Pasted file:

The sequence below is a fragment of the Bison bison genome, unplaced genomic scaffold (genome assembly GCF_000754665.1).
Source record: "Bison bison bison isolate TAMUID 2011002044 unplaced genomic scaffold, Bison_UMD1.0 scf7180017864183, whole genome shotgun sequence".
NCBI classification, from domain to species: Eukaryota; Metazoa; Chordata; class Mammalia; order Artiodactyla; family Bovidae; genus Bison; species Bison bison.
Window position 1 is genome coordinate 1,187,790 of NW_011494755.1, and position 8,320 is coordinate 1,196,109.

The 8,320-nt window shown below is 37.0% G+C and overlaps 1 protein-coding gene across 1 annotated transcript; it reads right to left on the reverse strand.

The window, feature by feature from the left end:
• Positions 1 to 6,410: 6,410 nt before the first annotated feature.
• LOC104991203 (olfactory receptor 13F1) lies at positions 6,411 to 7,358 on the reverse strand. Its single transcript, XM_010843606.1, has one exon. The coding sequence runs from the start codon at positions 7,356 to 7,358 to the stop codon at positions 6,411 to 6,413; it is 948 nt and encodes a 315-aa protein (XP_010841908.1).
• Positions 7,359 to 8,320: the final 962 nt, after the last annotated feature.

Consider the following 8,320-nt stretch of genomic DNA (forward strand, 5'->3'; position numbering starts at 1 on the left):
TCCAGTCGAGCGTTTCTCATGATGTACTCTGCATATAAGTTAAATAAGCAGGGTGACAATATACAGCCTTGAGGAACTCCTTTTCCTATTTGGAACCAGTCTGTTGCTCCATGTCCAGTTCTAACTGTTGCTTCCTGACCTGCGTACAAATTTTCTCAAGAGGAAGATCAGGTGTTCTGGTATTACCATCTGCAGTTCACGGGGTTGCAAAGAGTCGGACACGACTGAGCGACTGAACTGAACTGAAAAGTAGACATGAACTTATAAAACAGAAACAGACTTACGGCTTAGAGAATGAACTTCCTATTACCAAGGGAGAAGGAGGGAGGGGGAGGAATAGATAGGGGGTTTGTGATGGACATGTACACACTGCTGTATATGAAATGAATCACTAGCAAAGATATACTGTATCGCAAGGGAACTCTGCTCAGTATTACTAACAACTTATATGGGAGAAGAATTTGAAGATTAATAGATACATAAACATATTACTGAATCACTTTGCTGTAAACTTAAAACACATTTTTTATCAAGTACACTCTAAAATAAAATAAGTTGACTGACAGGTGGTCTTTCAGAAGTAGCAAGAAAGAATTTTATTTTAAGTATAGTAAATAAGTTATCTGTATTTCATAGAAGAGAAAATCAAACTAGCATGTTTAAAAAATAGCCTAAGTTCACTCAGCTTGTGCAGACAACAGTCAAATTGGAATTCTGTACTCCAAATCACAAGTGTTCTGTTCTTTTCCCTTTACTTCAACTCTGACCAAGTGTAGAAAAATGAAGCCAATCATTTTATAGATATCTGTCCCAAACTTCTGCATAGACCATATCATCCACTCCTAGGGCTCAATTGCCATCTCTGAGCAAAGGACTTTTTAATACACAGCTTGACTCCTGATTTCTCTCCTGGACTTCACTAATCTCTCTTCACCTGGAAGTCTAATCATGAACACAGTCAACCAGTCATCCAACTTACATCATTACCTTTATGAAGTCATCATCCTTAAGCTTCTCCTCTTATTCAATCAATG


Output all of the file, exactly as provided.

The sequence below is a fragment of the Bison bison genome, unplaced genomic scaffold (genome assembly GCF_000754665.1).
Source record: "Bison bison bison isolate TAMUID 2011002044 unplaced genomic scaffold, Bison_UMD1.0 scf7180017864183, whole genome shotgun sequence".
NCBI classification, from domain to species: Eukaryota; Metazoa; Chordata; class Mammalia; order Artiodactyla; family Bovidae; genus Bison; species Bison bison.
Window position 1 is genome coordinate 1,187,790 of NW_011494755.1, and position 8,320 is coordinate 1,196,109.

The 8,320-nt window shown below is 37.0% G+C and overlaps 1 protein-coding gene across 1 annotated transcript; it reads right to left on the reverse strand.

The window, feature by feature from the left end:
• Positions 1 to 6,410: 6,410 nt before the first annotated feature.
• LOC104991203 (olfactory receptor 13F1) lies at positions 6,411 to 7,358 on the reverse strand. Its single transcript, XM_010843606.1, has one exon. The coding sequence runs from the start codon at positions 7,356 to 7,358 to the stop codon at positions 6,411 to 6,413; it is 948 nt and encodes a 315-aa protein (XP_010841908.1).
• Positions 7,359 to 8,320: the final 962 nt, after the last annotated feature.

Consider the following 8,320-nt stretch of genomic DNA (forward strand, 5'->3'; position numbering starts at 1 on the left):
TCCAGTCGAGCGTTTCTCATGATGTACTCTGCATATAAGTTAAATAAGCAGGGTGACAATATACAGCCTTGAGGAACTCCTTTTCCTATTTGGAACCAGTCTGTTGCTCCATGTCCAGTTCTAACTGTTGCTTCCTGACCTGCGTACAAATTTTCTCAAGAGGAAGATCAGGTGTTCTGGTATTACCATCTGCAGTTCACGGGGTTGCAAAGAGTCGGACACGACTGAGCGACTGAACTGAACTGAAAAGTAGACATGAACTTATAAAACAGAAACAGACTTACGGCTTAGAGAATGAACTTCCTATTACCAAGGGAGAAGGAGGGAGGGGGAGGAATAGATAGGGGGTTTGTGATGGACATGTACACACTGCTGTATATGAAATGAATCACTAGCAAAGATATACTGTATCGCAAGGGAACTCTGCTCAGTATTACTAACAACTTATATGGGAGAAGAATTTGAAGATTAATAGATACATAAACATATTACTGAATCACTTTGCTGTAAACTTAAAACACATTTTTTATCAAGTACACTCTAAAATAAAATAAGTTGACTGACAGGTGGTCTTTCAGAAGTAGCAAGAAAGAATTTTATTTTAAGTATAGTAAATAAGTTATCTGTATTTCATAGAAGAGAAAATCAAACTAGCATGTTTAAAAAATAGCCTAAGTTCACTCAGCTTGTGCAGACAACAGTCAAATTGGAATTCTGTACTCCAAATCACAAGTGTTCTGTTCTTTTCCCTTTACTTCAACTCTGACCAAGTGTAGAAAAATGAAGCCAATCATTTTATAGATATCTGTCCCAAACTTCTGCATAGACCATATCATCCACTCCTAGGGCTCAATTGCCATCTCTGAGCAAAGGACTTTTTAATACACAGCTTGACTCCTGATTTCTCTCCTGGACTTCACTAATCTCTCTTCACCTGGAAGTCTAATCATGAACACAGTCAACCAGTCATCCAACTTACATCATTACCTTTATGAAGTCATCATCCTTAAGCTTCTCCTCTTATTCAATCAATG